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Shanghai to Reduce Underground Water Use
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Shanghai will significantly raise the price of underground water this year to encourage people and companies to use tap water where accessible, and reduce the waste of underground resources.

The price increase is part of city plans to cut the amount of underground water used in the city by 2010 to one-third of the amount used last year in order to control land subsidence in Shanghai, according to the Shanghai Water Authority.

The price increase will mainly affect small water plants in the suburbs that depend on deep wells. Some beverage makers will be given priority to use underground water.

"We will push further construction of big water plants in the suburbs or increase supply from downtown water plants," the water authority said in a written statement released yesterday.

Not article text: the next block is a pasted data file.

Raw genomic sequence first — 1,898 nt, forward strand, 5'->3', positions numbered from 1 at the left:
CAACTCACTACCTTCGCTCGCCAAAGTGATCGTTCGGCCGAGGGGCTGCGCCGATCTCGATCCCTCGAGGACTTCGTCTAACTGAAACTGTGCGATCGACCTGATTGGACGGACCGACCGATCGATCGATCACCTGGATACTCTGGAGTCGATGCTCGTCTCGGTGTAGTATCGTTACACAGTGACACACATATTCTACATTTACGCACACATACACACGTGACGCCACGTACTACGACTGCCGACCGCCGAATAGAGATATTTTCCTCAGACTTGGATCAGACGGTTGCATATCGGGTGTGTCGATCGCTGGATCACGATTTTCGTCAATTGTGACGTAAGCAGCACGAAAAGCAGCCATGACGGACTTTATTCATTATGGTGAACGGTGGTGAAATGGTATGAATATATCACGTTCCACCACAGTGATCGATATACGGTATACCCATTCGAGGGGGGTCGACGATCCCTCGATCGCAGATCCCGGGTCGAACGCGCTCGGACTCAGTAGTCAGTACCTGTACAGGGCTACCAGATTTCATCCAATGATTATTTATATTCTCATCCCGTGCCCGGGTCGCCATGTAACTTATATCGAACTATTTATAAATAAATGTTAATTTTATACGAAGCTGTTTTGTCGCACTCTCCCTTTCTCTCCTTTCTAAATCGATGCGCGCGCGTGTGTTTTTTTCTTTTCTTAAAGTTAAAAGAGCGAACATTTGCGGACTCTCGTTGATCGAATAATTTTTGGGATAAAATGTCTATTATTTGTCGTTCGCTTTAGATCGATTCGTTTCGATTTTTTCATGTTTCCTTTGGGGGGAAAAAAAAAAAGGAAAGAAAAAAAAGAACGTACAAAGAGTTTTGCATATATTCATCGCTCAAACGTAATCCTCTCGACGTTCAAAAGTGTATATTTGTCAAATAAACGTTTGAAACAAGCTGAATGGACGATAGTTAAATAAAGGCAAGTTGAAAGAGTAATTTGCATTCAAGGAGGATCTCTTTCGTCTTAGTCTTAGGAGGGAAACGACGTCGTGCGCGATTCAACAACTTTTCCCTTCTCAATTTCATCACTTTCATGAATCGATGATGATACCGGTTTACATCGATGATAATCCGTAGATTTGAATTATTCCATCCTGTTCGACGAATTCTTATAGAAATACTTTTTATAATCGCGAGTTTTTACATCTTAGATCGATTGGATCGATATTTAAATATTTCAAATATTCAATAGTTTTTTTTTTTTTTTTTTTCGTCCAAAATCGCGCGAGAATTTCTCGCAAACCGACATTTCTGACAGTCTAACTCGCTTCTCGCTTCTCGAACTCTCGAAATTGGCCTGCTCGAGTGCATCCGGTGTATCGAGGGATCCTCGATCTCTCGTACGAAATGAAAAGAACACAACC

Authority officials are still in discussions with local price authorities about increasing the price of deep-well water. The specific plan hasn't been finalized yet, but according to a preliminary plan the rate is likely to be doubled for both residential and industrial users.

The city has set a quota on the amount of underground water used this year. The quota was set at 68 million cubic meters, of which 9 million cubic meters is allocated for areas within the Outer Ring Road.

Baoshan District, which once depended heavily on small water plants that draw water from deep well, has banned the use of all deep wells this year.

The city also plans to pump 15 million cubic meters back underground this year to counter land subsidence. About 10 million cubic meters of that water will be pumped underground in the city's central business district.

Last year, the city consumed 74.52 million cubic meters of underground water. By 2010, the city will use less than 25 million cubic meters.

The city is trying to control subsidence to less than 5 millimeters a year by 2010. The average land subsidence was 8.7 millimeters in 2004, mainly due to overuse of underground water resources and the rapid construction of skyscrapers, according to a geological report from a local research institute.

Excessive subsidence could damage underground infrastructure, such as subway tunnels, pipes and flood management systems.

The city's subsidence is most noticeable in areas near the Puxi section of the Nanpu Bridge and the Lujiazui financial district in Pudong.

(Shanghai Daily February 24, 2006)

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